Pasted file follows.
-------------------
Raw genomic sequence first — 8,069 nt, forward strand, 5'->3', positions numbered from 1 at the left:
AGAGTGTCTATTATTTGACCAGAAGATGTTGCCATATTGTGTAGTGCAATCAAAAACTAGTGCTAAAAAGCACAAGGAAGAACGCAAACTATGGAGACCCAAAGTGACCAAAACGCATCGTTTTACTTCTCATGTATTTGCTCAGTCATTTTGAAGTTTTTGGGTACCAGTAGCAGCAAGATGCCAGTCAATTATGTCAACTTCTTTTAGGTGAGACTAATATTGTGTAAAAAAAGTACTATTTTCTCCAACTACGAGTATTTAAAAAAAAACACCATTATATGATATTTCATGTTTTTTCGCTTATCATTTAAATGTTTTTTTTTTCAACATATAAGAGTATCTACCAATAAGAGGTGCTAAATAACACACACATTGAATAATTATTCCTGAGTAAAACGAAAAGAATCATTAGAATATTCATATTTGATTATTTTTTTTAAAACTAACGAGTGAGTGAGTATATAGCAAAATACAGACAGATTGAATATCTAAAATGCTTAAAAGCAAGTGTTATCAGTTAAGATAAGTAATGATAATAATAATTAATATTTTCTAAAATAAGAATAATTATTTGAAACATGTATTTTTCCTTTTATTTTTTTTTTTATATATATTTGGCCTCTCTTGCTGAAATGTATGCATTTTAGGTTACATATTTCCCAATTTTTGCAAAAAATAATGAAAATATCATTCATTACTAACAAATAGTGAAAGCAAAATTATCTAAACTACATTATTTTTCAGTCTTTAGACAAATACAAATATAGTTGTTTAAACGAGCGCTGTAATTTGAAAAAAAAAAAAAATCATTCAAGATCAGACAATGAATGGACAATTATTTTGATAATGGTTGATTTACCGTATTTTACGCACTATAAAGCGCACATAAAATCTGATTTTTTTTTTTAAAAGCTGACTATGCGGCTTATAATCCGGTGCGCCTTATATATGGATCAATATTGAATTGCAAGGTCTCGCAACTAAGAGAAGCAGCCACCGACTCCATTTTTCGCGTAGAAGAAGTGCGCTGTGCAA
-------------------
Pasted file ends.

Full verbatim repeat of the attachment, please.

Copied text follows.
Raw genomic sequence first — 8,069 nt, forward strand, 5'->3', positions numbered from 1 at the left:
AGAGTGTCTATTATTTGACCAGAAGATGTTGCCATATTGTGTAGTGCAATCAAAAACTAGTGCTAAAAAGCACAAGGAAGAACGCAAACTATGGAGACCCAAAGTGACCAAAACGCATCGTTTTACTTCTCATGTATTTGCTCAGTCATTTTGAAGTTTTTGGGTACCAGTAGCAGCAAGATGCCAGTCAATTATGTCAACTTCTTTTAGGTGAGACTAATATTGTGTAAAAAAAGTACTATTTTCTCCAACTACGAGTATTTAAAAAAAAACACCATTATATGATATTTCATGTTTTTTCGCTTATCATTTAAATGTTTTTTTTTTCAACATATAAGAGTATCTACCAATAAGAGGTGCTAAATAACACACACATTGAATAATTATTCCTGAGTAAAACGAAAAGAATCATTAGAATATTCATATTTGATTATTTTTTTTAAAACTAACGAGTGAGTGAGTATATAGCAAAATACAGACAGATTGAATATCTAAAATGCTTAAAAGCAAGTGTTATCAGTTAAGATAAGTAATGATAATAATAATTAATATTTTCTAAAATAAGAATAATTATTTGAAACATGTATTTTTCCTTTTATTTTTTTTTTTATATATATTTGGCCTCTCTTGCTGAAATGTATGCATTTTAGGTTACATATTTCCCAATTTTTGCAAAAAATAATGAAAATATCATTCATTACTAACAAATAGTGAAAGCAAAATTATCTAAACTACATTATTTTTCAGTCTTTAGACAAATACAAATATAGTTGTTTAAACGAGCGCTGTAATTTGAAAAAAAAAAAAAATCATTCAAGATCAGACAATGAATGGACAATTATTTTGATAATGGTTGATTTACCGTATTTTACGCACTATAAAGCGCACATAAAATCTGATTTTTTTTTTTAAAAGCTGACTATGCGGCTTATAATCCGGTGCGCCTTATATATGGATCAATATTGAATTGCAAGGTCTCGCAACTAAGAGAAGCAGCCACCGACTCCATTTTTCGCGTAGAAGAAGTGCGCTGTGCAA